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Booming Charlotte Taps Sustainable Growth Strategy

Charlotte North Carolina Makes Sustainability a Priority
A canopy of oak trees on Queens Road West in Charlotte, N.C. Charlotte ranks 13th among the fastest-growing 50 U.S. metropolitan areas, and the city now works sustainability into its overall development strategy. Photographer: Chuck Burton/AP Photo

By Eric Roston

Charlotte, host to this week's Democratic National Convention, has been growing quickly the last decade, ranking 13th among the fastest-growing 50 U.S. metropolitan areas, according to the Charlotte Chamber of Commerce. To adapt to its success, the city now works sustainability into its overall development strategy.

Mayor Anthony Foxx has made sustainability a priority in transportation, energy, health, water and green space, since he started his term at the end of 2009. The city spells out these initiatives on its website, noting that "Sustainability is a term that is used a lot, but many people don't know what it really is."

Sustainability is "the practices, programs and policies that reduce adverse impact on the environment and promote an enduring community," Foxx said in an interview last week. "We have to think of sustainability as more than environmental protection. We're becoming Native Americans again," he said. Native Americans have "a lifestyle designed to preserve the environment as they knew it. In a lot of ways, I think we're going back to that."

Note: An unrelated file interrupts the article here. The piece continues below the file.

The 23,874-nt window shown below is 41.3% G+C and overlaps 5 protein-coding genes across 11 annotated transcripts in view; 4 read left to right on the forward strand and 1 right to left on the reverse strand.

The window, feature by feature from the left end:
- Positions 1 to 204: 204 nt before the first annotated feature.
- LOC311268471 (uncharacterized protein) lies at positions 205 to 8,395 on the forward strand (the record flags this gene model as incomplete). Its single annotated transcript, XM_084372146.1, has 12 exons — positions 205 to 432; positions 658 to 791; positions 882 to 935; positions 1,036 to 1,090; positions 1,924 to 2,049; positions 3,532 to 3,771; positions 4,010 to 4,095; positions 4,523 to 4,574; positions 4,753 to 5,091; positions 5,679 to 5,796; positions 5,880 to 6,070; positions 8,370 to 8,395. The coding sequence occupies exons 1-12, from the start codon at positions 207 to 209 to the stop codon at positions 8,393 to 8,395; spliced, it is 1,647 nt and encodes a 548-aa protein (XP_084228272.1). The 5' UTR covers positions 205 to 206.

Charlotte ranks 20th out of 27 cities on the Siemens 2011 U.S. and Canada Green City Index, which was conducted by the Economist Intelligence Unit. Charlotte’s highest mark came in the categories water management, land use and environmental governance. Tampa, site of last week's Republican National Convention, does not appear in this ranking but has issued sustainability reports for the last three years documenting work in energy efficiency, conservation, parks, transit and other areas, as a part of its Green Tampa program. (Cities were selected for the Siemens green rankings based in part on size; with about 750,000 people, Charlotte is more than twice the size of Tampa.)

Foxx and I will continue our discussion at Davidson College on Wednesday, joined by Eric Spiegel, CEO of Siemens USA, Vincent Davis, director of Smart Energy Now at Duke Energy Corporation and Graham Bullock, assistant professor of political science and environmental studies at Davidson.

UPDATE: To watch a video of this event, follow this link.

Click here to register for the Carbon Disclosure Project's Sept. 12 online Global Climate Change Forum.

Visit for the latest from Bloomberg News about energy, natural resources and global business.


-0- Sep/06/2012 14:22 GMT

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